Denise O’Hagan- New Poetry

A Stain the Shape of Italy

It’s when I least expect it
Stilled in a queue, perhaps,
Or stalled at traffic lights,
That the fingers of my memory
Pick at the past
Loosening the scabs of memory:
It’s irresistible.
One little prod
And the present flakes away
As I’m clutching my mother’s hand again
Down the cobble-stoned short-cut side street
Softened by the tread of centuries
To where her dressmaker lived;
Or recoiling at the garish wallpaper
In a rented room in a house for foreign students
With swirls and whorls on green and cream
And a stain the shape of Italy
Which made me homesick;
Or wincing at the bulge of vein in my father’s temple
As suited and tied and elegant one last time
He strains up the sloping steps of St Canice’s
To see his grandson, his own father’s namesake,
Live to be baptised.
That these milestones of our lives
(laboriously recounted, photographed,
Or documented in countless other forms)
Are glued together by such details
We scarcely realise until later
When they emerge with doubled force
From the backrooms of our memory
Where, pasted in by the years,
They had lain dormant, waiting
For a moment such as this.

 

Separateness

 The silence
Between us
Thickens and grows
And flows around us
Like a third presence
Waiting, malevolently,
For one of us to break it.
How did we
Get to this point?
Is there a line running
From the quickened heartbeat
The clutched hand
Of youth
And easy collusion
Of middle age
To this?
Was the end
Implicit in the beginning?
Or did we
Take a wrong turn
Creating a fault line
Damaging ourselves
And dislocating the ‘us’?
My thoughts are heavy, clunky
And going nowhere.
Years of misalignment
Have made us wary
Suspicion lies coiled
Between us, serpent-like,
So we take refuge in routine,
Imbibing the evening news
With our chamomile tea
And the other rituals
Of stale, safe domesticity.
But all the while
Nuggets of resentment
Weigh down any deeper disclosure
And neither of us
Wants to admit
To boredom.


For My Cousin in Faenza

The hollow of time
That hangs between Christmas and New Year
Found the four of us
Bound (was it really on a whim?)
For Faenza,
That city of arches, mist and gloom
And, of course, ceramics,
So startlingly and exquisitely colourful
They hardly seemed to fit in at all.
Those days
Indistinct, hazy, blurring at the edges
Form part of the landscape of my mind
Its contours indistinguishable
From my remembered version of it:
The muted beauty
Of roads dotted by the tips of cypresses
Walks through Renaissance colonnades
And furtive late-night liquors
Sipped while the city slumbered
And we fed on laughter and conversation.
How to understand
What we felt then?
Faenza,
(surely the city merits its own line)
Or Faventia, as the ancient Romans knew it
With its Etruscan, even Celtic origins,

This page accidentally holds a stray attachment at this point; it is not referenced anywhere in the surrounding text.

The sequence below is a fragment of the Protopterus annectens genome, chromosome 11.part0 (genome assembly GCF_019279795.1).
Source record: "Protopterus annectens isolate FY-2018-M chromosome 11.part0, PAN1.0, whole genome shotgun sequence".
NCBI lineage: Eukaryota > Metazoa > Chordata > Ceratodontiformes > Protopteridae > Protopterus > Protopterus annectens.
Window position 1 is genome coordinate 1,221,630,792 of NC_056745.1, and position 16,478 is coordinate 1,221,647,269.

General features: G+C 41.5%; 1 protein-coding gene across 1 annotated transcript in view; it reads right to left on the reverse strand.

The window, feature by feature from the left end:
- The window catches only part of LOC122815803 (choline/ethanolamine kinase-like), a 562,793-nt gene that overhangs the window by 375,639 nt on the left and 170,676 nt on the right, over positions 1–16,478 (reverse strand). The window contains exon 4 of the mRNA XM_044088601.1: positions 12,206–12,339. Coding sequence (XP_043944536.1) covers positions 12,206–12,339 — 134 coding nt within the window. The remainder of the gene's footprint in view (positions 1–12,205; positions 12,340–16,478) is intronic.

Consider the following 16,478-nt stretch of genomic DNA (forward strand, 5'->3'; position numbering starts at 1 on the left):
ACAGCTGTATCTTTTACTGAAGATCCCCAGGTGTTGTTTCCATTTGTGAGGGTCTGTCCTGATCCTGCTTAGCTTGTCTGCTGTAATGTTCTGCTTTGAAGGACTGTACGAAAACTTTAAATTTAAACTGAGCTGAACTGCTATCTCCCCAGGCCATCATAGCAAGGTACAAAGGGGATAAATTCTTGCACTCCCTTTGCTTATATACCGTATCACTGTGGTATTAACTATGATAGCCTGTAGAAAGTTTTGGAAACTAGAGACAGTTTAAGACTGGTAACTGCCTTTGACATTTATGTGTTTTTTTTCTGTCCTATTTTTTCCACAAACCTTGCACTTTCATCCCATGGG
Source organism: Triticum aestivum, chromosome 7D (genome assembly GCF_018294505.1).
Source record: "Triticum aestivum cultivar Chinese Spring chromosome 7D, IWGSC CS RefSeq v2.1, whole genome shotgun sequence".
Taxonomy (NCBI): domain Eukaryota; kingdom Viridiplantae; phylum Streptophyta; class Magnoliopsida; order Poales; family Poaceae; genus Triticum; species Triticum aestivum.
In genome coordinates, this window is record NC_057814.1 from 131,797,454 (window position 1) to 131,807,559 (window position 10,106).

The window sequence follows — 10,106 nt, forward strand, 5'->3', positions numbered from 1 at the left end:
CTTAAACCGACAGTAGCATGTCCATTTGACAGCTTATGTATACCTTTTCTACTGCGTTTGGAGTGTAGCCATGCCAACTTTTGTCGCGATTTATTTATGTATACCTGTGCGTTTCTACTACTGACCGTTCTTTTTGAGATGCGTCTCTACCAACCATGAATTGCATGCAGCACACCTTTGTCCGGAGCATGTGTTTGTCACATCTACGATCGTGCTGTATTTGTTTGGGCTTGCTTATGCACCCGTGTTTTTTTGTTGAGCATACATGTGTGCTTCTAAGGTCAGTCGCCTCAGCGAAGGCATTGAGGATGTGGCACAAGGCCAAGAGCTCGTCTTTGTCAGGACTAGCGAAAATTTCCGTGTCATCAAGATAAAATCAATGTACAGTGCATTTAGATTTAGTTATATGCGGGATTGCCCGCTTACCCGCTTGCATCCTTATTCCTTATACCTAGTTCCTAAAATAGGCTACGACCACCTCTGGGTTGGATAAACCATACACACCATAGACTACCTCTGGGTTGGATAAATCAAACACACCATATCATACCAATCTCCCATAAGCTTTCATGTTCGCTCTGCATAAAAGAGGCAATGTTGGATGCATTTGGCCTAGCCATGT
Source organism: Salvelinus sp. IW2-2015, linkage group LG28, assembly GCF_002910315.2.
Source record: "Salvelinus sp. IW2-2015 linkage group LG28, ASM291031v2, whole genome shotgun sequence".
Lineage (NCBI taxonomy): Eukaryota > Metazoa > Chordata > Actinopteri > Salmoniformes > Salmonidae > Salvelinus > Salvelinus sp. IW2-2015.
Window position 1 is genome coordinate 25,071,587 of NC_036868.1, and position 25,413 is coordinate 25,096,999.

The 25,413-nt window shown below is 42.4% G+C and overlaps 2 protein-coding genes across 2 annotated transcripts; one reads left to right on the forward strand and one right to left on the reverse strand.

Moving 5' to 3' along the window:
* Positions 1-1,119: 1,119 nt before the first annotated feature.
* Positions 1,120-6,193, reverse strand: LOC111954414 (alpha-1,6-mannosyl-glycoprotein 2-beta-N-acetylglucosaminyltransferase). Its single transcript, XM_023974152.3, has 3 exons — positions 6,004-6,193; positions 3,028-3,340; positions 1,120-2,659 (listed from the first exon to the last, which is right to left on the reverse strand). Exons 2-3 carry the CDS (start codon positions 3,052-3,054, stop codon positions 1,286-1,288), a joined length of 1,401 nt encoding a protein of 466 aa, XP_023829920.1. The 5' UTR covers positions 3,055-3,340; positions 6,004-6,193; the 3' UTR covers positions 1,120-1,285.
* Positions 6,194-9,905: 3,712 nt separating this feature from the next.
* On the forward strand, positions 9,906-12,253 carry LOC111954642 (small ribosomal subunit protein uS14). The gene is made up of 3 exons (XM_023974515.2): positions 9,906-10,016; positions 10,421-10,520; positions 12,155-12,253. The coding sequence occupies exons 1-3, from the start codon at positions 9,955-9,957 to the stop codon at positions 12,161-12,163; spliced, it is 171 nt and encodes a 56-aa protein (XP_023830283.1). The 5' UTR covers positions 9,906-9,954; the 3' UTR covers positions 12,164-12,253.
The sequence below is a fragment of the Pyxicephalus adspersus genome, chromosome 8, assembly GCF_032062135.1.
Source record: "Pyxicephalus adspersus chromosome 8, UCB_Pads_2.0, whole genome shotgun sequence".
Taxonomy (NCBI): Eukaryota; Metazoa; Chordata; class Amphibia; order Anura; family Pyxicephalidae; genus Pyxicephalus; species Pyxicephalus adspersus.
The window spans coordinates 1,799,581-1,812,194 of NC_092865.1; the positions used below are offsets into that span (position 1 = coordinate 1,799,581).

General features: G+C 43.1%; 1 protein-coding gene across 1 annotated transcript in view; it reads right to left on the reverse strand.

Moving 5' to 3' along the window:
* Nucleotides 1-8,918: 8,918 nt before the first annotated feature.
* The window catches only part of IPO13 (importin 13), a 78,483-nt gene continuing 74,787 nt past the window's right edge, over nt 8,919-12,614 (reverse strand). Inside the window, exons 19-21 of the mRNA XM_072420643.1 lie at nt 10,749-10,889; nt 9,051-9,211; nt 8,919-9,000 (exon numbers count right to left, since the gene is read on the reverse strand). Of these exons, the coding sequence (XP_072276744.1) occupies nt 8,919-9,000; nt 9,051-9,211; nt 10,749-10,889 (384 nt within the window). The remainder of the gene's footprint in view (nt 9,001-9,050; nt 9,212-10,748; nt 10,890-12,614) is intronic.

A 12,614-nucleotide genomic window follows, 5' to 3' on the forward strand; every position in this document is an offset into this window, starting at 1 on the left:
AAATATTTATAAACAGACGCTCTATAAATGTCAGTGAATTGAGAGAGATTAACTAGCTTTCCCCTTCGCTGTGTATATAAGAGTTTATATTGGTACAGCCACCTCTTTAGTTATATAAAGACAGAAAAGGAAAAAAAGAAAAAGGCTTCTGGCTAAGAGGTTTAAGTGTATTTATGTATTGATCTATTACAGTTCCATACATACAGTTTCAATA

Was elegant, contained and onomatopoeic.
You could not hurry in winter in Faenza
Time was slowed to a point of utter stillness
And transposed to this foggy alternative reality
We could, at last, breathe free.
I realise now, though I didn’t then,
That we were all escaping something
If only a certain disjointedness in our normalcy
A lack of pieces fitting snugly together
Even me, sensing as only the young can do
That primitive, universal lunge towards
Inhibition.
We were always going to return.
Our journey by train as nebulous as the fog itself,
Yet we were fortified, buttressed against what lay ahead
And something had, to a degree,
Shifted.

The Passing of Things

I slip off my shoes and sit down
With a good five minutes to spare,
My eyes on the hands of the clock
As they drag their slow way round.
The minutes are heavy.
I have always been
Fascinated with time,
This notion
That we can partition up
And measure
The passing of things,
Put a line like a child’s ruler
Between past and future
Whereas in fact
The transition from
Now to then is indefinable
In the very act of grasping it
It is already gone
If it ever existed at all.
Perhaps this is why
I am drawn
To memories
Recordings, reminiscing
And all manner of traces
Like my photograph album
Obsessively arranged
As if in that arranging
I could superimpose
An order
Or clarity
Perhaps even a meaning
That may never
Have been there
When then
Was
Now.

 

The Flick of a Lizard’s Tail

Salmon-coloured, two-storied villa
Like a giant terracotta pot
Burnt in the sun:
This was my first school.
But memory is a fickle beast.
It’s not our teachers’ faces,
Far less their lessons, that linger
But the flick of a lizard’s tail at recess
In the shell-encrusted flower pot
Behind grand columns of ivy
On crazy paving.
Or the dark bruise of foliage
At the end of the playground
Into which we’d dash
At the ringing of the bell
To play the games all children play
And hide our own confusions.
Or the impatient crunch of gravel underfoot
As we waited for the bus to take us home
Past those familiar ancient paving stones
Straight as the ruler we used in maths
Brushed by grass, shadowed by pines
And heavily layered in history
but which, to me, was simply
the place I found
my pet snail.

 

About the contributor

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